Banks’ total assets in 2022 has grown marginally by 22.9% owing largely to the recent macroeconomic developments and government’s Domestic Debt Exchange Programme (DDEP), the Monetary Policy Report of the Bank of Ghana(BoG), released yesterday, Monday, February 20th, 2023 reveals.
According to the Report, total assets continued to increase during the year, 2022, sustained by sturdy growth in deposits. The marked growth recorded was partly driven by the revaluation of foreign currency denominated indicators. Total assets of the banking sector grew by 22.9 percent to GH¢221.0 billion at end-December 2022, compared with 20.4 percent growth recorded in December 2021.
“Foreign assets grew by 42.6 percent in December 2022 from the 13.9 percent contraction in 2021. Domestic assets, however, recorded a lower growth of 21.7 percent in December 2022 compared to the growth of 23.4 percent in December 2021.
“Accordingly, the share of foreign assets in total assets increased from 5.8 percent to 6.7 percent while the share of domestic assets in total assets declined from 94.2 percent to 93.3 percent during the reference period.”BoG’s Monetary Policy Report
It was towards the end of the year, 2022, that the country began to experience severe depreciations in its local currency, thus, the increase in foreign assets to total assets as opposed to domestic assets, mainly attributable to the devaluation of the local currency, the cedi, against all other currencies.
Portfolio rebalancing by banks continued into December 2022, resulting in the contraction of investments. Investments constricted to GH¢79.2 billion by 4.8 percent in December 2022 from a growth of 29.0 percent owing to the announcement of government’s Domestic Debt Exchange Programme (DDEP), that resulted in some adjustments made by banks to their asset portfolios.
Consequently, the share of investments towards December 2022, declined from 46.2 percent to 35.8 percent.
“The decline in investments reflected similar declines in short-term bills and long-term securities with bills contracting by 9.2 percent in December 2022 from a growth of 42.9 percent in December 2021, while securities declined by 3.3 percent at end-December 2022 following a growth of 25.2 percent in the previous year.”BoG’s Monetary Policy Report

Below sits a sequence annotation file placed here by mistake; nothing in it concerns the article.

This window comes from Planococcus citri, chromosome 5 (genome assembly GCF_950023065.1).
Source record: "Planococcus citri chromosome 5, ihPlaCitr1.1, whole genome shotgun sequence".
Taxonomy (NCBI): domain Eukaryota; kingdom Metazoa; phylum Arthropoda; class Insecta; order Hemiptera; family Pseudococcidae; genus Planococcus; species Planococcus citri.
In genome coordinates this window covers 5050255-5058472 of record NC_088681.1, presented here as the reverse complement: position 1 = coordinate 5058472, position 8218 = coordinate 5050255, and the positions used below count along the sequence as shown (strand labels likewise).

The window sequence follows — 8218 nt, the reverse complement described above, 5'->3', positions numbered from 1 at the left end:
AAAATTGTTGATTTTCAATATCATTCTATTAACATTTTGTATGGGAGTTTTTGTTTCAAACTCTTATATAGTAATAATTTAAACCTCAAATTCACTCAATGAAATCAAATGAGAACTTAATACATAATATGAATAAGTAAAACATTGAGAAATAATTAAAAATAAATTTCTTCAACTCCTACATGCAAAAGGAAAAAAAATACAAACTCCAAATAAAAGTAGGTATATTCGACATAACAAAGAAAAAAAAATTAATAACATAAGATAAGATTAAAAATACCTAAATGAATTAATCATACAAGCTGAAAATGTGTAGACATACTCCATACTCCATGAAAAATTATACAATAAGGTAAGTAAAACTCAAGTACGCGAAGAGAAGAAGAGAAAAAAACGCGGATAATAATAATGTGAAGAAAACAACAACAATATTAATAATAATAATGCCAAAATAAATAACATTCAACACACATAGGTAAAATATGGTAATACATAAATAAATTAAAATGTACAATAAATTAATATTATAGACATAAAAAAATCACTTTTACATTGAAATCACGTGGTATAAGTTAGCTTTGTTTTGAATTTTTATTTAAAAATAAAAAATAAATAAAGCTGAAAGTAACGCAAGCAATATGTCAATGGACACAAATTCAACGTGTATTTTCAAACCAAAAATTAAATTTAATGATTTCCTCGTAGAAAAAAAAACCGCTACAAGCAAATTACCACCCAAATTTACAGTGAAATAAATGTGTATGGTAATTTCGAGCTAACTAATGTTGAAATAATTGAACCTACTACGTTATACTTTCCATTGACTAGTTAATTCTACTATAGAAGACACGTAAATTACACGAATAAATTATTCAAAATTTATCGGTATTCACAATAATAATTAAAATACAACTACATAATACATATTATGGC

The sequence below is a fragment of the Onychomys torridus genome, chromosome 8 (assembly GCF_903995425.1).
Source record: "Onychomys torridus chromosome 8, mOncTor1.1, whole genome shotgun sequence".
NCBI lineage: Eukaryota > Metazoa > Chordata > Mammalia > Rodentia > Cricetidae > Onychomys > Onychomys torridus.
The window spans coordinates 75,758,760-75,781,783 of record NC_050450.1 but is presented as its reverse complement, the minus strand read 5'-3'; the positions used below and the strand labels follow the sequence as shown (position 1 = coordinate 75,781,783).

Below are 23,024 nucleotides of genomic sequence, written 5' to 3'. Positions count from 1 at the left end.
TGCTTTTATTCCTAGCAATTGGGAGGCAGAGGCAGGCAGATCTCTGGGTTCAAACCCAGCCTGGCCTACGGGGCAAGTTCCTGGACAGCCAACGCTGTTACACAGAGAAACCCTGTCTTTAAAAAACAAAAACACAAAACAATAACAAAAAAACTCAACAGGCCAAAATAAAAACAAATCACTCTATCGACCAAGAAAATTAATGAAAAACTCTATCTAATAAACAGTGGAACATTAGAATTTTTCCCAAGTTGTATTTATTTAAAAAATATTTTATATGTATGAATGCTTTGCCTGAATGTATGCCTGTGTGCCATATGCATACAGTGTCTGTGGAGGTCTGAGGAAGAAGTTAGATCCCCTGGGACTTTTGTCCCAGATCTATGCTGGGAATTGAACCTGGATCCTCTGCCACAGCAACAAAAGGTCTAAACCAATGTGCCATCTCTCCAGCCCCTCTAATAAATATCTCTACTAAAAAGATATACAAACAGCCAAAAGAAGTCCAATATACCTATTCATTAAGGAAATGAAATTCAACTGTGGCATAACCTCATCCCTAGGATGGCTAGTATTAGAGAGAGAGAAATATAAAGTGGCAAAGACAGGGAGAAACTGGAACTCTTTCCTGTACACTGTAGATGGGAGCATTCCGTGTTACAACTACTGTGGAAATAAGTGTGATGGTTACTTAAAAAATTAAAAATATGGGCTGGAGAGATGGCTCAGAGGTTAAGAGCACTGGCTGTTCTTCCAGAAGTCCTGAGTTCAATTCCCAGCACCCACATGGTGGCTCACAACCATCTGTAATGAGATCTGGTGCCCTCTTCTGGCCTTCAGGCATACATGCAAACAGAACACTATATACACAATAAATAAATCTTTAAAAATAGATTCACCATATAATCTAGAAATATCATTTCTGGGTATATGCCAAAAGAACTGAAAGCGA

Banks’ Credit grows sharply to 30.2% in 2022 from 12.6%
While investments declined, credit growth increased sharply, due in part to the revaluation of foreign currency loans.
The growth in credit as opposed to investments is also because of prices dropping towards December 2022, when the cedi began appreciating. With this period also close to the Yuletide, individuals needed more funds to spend with their families than they needed to save.
“Gross domestic loans and advances recorded an annual growth of 30.2 percent to GH¢70.0 billion at end-December 2022 compared to 12.6 percent growth in December 2021. The increase in credit in 2022 reflected increases in domestic currency loans and the revaluation of foreign currency denominated loans.
“Similarly, net loans and advances (gross loans adjusted for provisions and interest in suspense) recorded 29.2 percent growth in December 2022 to GH¢60.9 billion, compared to 12.8 percent growth in the previous year.”BoG’s Monetary Policy Report
Additionally, the Report revealed that deposits remained the main source of funding for the banking sector, rising from 16.6 percent recorded in December 2021 – increasing by 30.4 percent to GH¢157.9 billion in same period last year, 2022.
“The foreign currency component of deposits increased by 54.4 percent to GH¢44.8 billion in December 2022 compared to a growth of 7.8 percent a year ago, an indication that the deposit growth was partly driven by currency depreciation. Borrowings, on the other hand, declined by 14.1 percent to GH¢18.9 billion in December 2022 compared with 51.9 percent growth recorded in December 2021.”BoG’s Monetary Policy Report
The contraction in borrowings in 2022 reflected sharp declines in short-term and long-term foreign borrowings, from the corresponding growth rates of 54.1 percent and 37.6 percent in the previous year by 50.2 percent and 13.0 percent respectively in December 2022.
“On the domestic front, short term borrowings of GH¢10.1 billion at end-December 2022, remained unchanged between the two periods, after recording an growth of 100.6 percent in December 2021. Long-term domestic borrowing, however, grew strongly by 21.0 percent from a contraction of 44.0 percent during the same reference period.”BoG’s Monetary Policy Report
Generally, the Monetary Policy Report of the Bank of Ghana shows that the banking sector performance in 2022, appears mixed, starting on a strong note and ending with declines in key FSIs, largely attributable to the spillover effects of the adverse macroeconomic developments and the Domestic Debt Exchange Programme.